I don't think you test for mistakes per say, but give people a rigorous driving test and see how many they do make.  I would also suggest that you do this in a real world environment and avoid the whole cones through a parking lot type deal too.
#45 by Your Friend
2003-07-18 21:29:00

The problem is that he may not have been aware that he wasn't fit to drive. How many drunks think they're just fine and decide they can handle driving home? In this case, he didn't choose to become drunk and then make a poor decision; he was simply old and may not have been totally in control of his faculties. But that's a lot of speculation.


I don't really care what the reason is for someone to not be in control of their faculties -- I don't care if it is from alcohol, being over-tired, or from off-the-shelf sinus medication.  I still absolutely believe they should be held responsible for making the decision to drive in the first place if they are in a state where they shouldn't be driving.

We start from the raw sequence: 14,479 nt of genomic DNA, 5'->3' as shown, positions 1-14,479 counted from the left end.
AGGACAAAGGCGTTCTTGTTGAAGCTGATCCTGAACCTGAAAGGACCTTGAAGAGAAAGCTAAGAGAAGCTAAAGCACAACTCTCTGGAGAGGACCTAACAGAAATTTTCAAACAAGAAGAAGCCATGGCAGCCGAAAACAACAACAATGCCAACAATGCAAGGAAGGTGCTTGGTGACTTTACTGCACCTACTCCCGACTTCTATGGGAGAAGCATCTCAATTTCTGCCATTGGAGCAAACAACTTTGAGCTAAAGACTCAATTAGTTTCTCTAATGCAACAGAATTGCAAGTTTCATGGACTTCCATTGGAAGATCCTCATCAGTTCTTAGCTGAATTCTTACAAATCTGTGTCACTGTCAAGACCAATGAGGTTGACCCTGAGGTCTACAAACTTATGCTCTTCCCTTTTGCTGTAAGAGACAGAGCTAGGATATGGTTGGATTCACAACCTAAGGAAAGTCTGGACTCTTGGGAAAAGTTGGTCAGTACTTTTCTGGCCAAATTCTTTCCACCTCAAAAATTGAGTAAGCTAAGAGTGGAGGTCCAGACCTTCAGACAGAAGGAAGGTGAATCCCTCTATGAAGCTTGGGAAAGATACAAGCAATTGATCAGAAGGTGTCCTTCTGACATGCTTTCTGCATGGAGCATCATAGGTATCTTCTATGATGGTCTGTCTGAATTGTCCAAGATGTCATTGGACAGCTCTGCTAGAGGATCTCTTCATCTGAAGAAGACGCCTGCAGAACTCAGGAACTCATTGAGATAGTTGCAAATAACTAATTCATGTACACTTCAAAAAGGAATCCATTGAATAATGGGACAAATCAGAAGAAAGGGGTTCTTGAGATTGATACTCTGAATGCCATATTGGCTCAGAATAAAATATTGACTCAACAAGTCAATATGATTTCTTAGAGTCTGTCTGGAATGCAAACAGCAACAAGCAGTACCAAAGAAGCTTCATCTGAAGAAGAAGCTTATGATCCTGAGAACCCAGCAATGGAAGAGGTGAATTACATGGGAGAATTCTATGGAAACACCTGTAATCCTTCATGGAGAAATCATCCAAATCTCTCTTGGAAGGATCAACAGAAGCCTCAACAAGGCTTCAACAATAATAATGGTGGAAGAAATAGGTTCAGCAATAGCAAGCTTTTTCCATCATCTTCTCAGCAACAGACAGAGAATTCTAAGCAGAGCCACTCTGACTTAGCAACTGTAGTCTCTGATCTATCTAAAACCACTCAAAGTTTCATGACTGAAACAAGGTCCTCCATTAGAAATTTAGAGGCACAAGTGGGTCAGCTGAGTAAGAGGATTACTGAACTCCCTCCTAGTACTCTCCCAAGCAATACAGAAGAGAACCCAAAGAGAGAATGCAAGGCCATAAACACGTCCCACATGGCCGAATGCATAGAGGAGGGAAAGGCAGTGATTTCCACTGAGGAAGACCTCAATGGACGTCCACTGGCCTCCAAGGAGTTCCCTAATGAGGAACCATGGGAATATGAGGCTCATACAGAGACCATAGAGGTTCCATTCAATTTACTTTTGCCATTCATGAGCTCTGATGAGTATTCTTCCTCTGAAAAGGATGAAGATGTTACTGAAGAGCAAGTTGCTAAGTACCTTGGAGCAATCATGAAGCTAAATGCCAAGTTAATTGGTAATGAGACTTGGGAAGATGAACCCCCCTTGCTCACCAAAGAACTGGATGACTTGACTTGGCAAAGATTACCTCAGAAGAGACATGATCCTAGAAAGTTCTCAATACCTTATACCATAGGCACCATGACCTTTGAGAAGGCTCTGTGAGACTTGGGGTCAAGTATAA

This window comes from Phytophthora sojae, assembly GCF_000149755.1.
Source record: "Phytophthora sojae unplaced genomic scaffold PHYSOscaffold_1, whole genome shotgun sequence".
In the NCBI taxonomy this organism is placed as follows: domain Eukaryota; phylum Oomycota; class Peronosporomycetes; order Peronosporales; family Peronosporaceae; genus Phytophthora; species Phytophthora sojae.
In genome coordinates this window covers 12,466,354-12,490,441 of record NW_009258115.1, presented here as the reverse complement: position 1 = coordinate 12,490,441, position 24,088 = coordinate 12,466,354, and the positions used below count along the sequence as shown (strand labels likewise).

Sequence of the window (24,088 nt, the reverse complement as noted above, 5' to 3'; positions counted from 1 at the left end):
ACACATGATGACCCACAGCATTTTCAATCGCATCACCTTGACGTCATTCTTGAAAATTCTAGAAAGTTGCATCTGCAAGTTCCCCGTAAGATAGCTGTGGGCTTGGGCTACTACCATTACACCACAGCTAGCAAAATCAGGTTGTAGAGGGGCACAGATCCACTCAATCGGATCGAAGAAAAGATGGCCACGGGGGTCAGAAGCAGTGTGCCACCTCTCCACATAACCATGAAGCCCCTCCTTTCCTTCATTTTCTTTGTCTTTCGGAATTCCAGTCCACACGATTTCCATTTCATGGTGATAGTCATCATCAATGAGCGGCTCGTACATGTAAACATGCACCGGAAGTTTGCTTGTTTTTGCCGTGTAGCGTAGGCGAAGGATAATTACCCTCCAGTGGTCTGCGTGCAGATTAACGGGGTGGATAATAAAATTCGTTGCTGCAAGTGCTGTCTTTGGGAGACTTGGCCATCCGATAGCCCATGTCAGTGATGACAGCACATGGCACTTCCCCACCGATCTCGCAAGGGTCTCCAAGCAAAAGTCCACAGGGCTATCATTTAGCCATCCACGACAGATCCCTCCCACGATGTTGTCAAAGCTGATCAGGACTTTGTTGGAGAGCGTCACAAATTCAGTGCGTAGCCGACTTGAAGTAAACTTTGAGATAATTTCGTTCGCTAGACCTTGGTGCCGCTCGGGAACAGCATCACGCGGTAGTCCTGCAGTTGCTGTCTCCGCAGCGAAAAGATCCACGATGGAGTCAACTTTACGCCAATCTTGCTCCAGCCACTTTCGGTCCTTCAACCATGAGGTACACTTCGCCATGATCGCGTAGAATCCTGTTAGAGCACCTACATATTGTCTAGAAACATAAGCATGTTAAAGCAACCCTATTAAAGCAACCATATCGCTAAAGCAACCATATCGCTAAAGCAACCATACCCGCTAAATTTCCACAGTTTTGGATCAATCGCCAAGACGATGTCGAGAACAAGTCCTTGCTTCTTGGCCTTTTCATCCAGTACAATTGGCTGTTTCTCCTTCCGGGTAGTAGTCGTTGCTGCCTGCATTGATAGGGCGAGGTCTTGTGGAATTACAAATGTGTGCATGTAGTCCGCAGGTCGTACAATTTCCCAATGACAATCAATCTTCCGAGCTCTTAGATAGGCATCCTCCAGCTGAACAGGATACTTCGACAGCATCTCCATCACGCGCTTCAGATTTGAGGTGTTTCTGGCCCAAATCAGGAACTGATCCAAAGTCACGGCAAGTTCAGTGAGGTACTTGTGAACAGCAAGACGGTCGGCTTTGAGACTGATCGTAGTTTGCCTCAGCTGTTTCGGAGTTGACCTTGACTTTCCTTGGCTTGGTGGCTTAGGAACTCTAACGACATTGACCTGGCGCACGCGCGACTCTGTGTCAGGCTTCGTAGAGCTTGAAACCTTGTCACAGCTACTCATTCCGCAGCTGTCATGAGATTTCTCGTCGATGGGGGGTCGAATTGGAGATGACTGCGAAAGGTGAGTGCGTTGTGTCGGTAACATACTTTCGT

"Take Two needs to STFU imo." - G30rg3 Br0uzz4rd
#46 by Your Friend
2003-07-18 21:30:46

Everybody makes mistakes when driving, it's human nature.  Every so often a mistake results in an accident, wheather great or small.  Does someone need to be blamed?


I can't answer that unless you give a specific example of an accident.  In this particular case, yeah this old geezer needs to be blamed.

"Take Two needs to STFU imo." - G30rg3 Br0uzz4rd
#47 by Phayyde
2003-07-18 21:30:51
No I think it's an interface issue.  Those pedals are tucked away down there where you can even see them - not even color coded.  And they're RIGHT NEXT to each other.  No braille for your toes to feel the difference.  

Basically it's two identical buttons right next to each other, unlabeled, tucked away in a dark cubbyhole and you press them with your shoes.